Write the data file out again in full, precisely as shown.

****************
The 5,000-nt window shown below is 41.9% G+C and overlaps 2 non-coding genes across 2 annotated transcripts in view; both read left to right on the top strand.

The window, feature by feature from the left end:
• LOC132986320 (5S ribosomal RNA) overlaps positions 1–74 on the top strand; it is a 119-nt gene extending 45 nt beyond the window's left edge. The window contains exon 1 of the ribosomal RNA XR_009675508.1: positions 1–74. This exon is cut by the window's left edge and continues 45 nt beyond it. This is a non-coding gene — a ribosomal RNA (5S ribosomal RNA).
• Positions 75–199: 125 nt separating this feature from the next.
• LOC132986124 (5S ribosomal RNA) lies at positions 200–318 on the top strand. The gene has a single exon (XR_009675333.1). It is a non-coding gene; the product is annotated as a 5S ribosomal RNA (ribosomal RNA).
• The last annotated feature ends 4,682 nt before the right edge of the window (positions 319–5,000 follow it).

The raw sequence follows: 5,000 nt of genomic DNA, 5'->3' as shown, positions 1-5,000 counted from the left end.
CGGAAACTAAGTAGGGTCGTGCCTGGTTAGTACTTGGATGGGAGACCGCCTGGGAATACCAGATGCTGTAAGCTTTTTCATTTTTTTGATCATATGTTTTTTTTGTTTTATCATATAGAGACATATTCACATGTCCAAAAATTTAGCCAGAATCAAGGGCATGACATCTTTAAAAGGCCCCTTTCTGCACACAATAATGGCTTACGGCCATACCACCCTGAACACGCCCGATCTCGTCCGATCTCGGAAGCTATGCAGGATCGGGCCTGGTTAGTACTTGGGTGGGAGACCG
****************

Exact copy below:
The 5,000-nt window shown below is 41.9% G+C and overlaps 2 non-coding genes across 2 annotated transcripts in view; both read left to right on the top strand.

The window, feature by feature from the left end:
• LOC132986320 (5S ribosomal RNA) overlaps positions 1–74 on the top strand; it is a 119-nt gene extending 45 nt beyond the window's left edge. The window contains exon 1 of the ribosomal RNA XR_009675508.1: positions 1–74. This exon is cut by the window's left edge and continues 45 nt beyond it. This is a non-coding gene — a ribosomal RNA (5S ribosomal RNA).
• Positions 75–199: 125 nt separating this feature from the next.
• LOC132986124 (5S ribosomal RNA) lies at positions 200–318 on the top strand. The gene has a single exon (XR_009675333.1). It is a non-coding gene; the product is annotated as a 5S ribosomal RNA (ribosomal RNA).
• The last annotated feature ends 4,682 nt before the right edge of the window (positions 319–5,000 follow it).

The raw sequence follows: 5,000 nt of genomic DNA, 5'->3' as shown, positions 1-5,000 counted from the left end.
CGGAAACTAAGTAGGGTCGTGCCTGGTTAGTACTTGGATGGGAGACCGCCTGGGAATACCAGATGCTGTAAGCTTTTTCATTTTTTTGATCATATGTTTTTTTTGTTTTATCATATAGAGACATATTCACATGTCCAAAAATTTAGCCAGAATCAAGGGCATGACATCTTTAAAAGGCCCCTTTCTGCACACAATAATGGCTTACGGCCATACCACCCTGAACACGCCCGATCTCGTCCGATCTCGGAAGCTATGCAGGATCGGGCCTGGTTAGTACTTGGGTGGGAGACCG